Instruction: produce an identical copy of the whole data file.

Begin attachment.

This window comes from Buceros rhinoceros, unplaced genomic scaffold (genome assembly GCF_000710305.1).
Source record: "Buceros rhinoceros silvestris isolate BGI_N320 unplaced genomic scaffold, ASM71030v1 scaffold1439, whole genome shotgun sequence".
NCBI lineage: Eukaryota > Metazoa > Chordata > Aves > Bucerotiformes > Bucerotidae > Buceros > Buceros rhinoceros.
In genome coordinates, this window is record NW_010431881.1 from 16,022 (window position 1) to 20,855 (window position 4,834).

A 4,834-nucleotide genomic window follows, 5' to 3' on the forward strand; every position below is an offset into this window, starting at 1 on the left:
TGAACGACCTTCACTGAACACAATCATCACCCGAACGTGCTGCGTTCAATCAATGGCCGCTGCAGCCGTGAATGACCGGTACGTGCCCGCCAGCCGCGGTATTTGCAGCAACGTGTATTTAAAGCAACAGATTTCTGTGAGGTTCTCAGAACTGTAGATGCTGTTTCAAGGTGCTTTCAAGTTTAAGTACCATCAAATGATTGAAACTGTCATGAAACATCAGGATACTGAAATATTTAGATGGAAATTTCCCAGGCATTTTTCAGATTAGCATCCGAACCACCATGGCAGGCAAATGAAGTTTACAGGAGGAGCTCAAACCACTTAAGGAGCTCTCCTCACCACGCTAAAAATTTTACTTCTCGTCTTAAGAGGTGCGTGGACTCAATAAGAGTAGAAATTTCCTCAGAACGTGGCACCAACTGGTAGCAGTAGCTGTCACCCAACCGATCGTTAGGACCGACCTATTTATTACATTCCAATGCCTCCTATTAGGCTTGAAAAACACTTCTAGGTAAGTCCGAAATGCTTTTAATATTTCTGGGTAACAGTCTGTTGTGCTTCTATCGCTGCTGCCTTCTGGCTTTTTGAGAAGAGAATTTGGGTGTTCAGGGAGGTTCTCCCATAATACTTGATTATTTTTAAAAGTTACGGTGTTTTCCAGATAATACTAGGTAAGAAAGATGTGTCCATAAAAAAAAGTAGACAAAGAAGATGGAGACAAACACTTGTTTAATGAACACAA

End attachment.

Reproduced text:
This window comes from Buceros rhinoceros, unplaced genomic scaffold (genome assembly GCF_000710305.1).
Source record: "Buceros rhinoceros silvestris isolate BGI_N320 unplaced genomic scaffold, ASM71030v1 scaffold1439, whole genome shotgun sequence".
NCBI lineage: Eukaryota > Metazoa > Chordata > Aves > Bucerotiformes > Bucerotidae > Buceros > Buceros rhinoceros.
In genome coordinates, this window is record NW_010431881.1 from 16,022 (window position 1) to 20,855 (window position 4,834).

A 4,834-nucleotide genomic window follows, 5' to 3' on the forward strand; every position below is an offset into this window, starting at 1 on the left:
TGAACGACCTTCACTGAACACAATCATCACCCGAACGTGCTGCGTTCAATCAATGGCCGCTGCAGCCGTGAATGACCGGTACGTGCCCGCCAGCCGCGGTATTTGCAGCAACGTGTATTTAAAGCAACAGATTTCTGTGAGGTTCTCAGAACTGTAGATGCTGTTTCAAGGTGCTTTCAAGTTTAAGTACCATCAAATGATTGAAACTGTCATGAAACATCAGGATACTGAAATATTTAGATGGAAATTTCCCAGGCATTTTTCAGATTAGCATCCGAACCACCATGGCAGGCAAATGAAGTTTACAGGAGGAGCTCAAACCACTTAAGGAGCTCTCCTCACCACGCTAAAAATTTTACTTCTCGTCTTAAGAGGTGCGTGGACTCAATAAGAGTAGAAATTTCCTCAGAACGTGGCACCAACTGGTAGCAGTAGCTGTCACCCAACCGATCGTTAGGACCGACCTATTTATTACATTCCAATGCCTCCTATTAGGCTTGAAAAACACTTCTAGGTAAGTCCGAAATGCTTTTAATATTTCTGGGTAACAGTCTGTTGTGCTTCTATCGCTGCTGCCTTCTGGCTTTTTGAGAAGAGAATTTGGGTGTTCAGGGAGGTTCTCCCATAATACTTGATTATTTTTAAAAGTTACGGTGTTTTCCAGATAATACTAGGTAAGAAAGATGTGTCCATAAAAAAAAGTAGACAAAGAAGATGGAGACAAACACTTGTTTAATGAACACAA